Thanks to our mates at our sister business, Presso Canada, the Top Shed “Tow Ball” tamper for ROK and Presso espresso makers is now available in Canada. Click for more details:
A well-made espresso is photogenic and I often share pictures of my brews on social media. Admittedly, it’s easier to pull nice looking shots of espresso on the ROK espresso maker when you use super-fresh, high-quality beans. A more budget-conscious coffee drinker who buys less fancy beans from the local supermarket may end up producing coffee that’s not as photogenic (for what it’s worth) as the ones I put up on Instagram. I’m often asked by ROK users why their espresso doesn’t look like mine. It’s probably a bit short-sighted of me to just encourage folks to buy better beans, but that’s often my first response. Obviously, it’s not only about the beans, but also method and equipment play a big part.
With a bottomless portafilter, you want to see the coffee extract evenly across the basket, and for the pour to coalesce into a single stream. These are signs that your grind setting and tamping are on the money. Hit slow motion and drop in a funky soundtrack and you’ve got yourself some classic coffee porn.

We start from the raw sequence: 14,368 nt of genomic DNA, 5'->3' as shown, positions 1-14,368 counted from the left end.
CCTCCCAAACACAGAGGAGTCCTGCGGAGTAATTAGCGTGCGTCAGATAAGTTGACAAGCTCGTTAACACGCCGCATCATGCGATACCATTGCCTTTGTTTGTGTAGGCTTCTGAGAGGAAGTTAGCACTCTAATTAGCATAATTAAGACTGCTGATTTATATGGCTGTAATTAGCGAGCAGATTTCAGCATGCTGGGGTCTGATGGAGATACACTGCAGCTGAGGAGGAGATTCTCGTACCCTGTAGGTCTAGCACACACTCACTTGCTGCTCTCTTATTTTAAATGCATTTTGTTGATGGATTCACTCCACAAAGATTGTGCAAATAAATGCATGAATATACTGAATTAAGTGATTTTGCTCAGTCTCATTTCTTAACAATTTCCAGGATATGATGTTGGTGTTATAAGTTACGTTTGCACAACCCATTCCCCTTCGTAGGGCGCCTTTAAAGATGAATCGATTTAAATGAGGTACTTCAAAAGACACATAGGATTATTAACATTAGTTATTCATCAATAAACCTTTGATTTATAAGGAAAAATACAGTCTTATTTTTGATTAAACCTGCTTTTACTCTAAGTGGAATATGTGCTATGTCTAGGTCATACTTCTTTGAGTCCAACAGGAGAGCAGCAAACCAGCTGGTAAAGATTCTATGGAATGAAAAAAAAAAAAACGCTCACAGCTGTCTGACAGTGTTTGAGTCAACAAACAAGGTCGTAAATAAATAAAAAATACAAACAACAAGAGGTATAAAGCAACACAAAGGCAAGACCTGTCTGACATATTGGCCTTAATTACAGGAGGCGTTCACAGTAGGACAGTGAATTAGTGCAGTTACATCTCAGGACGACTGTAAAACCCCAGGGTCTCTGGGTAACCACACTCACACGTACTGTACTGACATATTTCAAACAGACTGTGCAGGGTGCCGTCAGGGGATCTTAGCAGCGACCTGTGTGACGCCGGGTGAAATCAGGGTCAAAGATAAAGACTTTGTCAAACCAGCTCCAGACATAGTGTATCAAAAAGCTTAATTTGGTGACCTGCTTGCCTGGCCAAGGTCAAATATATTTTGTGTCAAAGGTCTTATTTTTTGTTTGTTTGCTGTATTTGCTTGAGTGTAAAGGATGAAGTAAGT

This photo won’t impress the average coffee geek and I’m not about to win any latte art competitions, but for me it was a minor miracle. I’ve poured a heart before, but this morning might have been one of the first times I’ve poured two hearts in a row. Why is that a big deal for me? Typically I would have poured a heart and then, much to my frustration, followed with some sort of blobby wombat (my son is great at identifying shapes in my latte art). For two years I’ve been using the Bellman milk steamer and while I believed I understood the fundamentals of milk steaming, it has taken this long to begin to consistently apply the knowledge. Continue reading
How to change parts and restore your ROK or Presso Espresso Maker.
The ROK espresso maker is designed to make any parts replacements easy. Whether you’re just replacing the plastic plunger, o-ring or cylinder, or doing a full refurbishment, there’s no need to be daunted by the process.
We enlisted our good mate, Scott, to put together this video, which shows just how straight forward it can be to refurbish your ROK (or Presso) with our refurbishment and nuts & bolts kits.
Scott calls the video “ROK”storation.
Find our parts and kits here:
Australia: ROK parts, Presso Parts
New Zealand: ROK parts, Presso Parts
USA/International: ROK parts, Presso Parts
Canada: ROK parts, Presso Parts
This is a great end-to-end video of the ROK espresso brewing process. The only things I would add are: 1. Run hot water through the ROK after you’ve finished to flush out any residual grounds and oils. 2. Remove the white filter screen and dry thoroughly before putting the ROK away.
Video credit: Максим Рязанов
Where to buy ROK espresso maker:
New Zealand: https://presso.co.nz/rok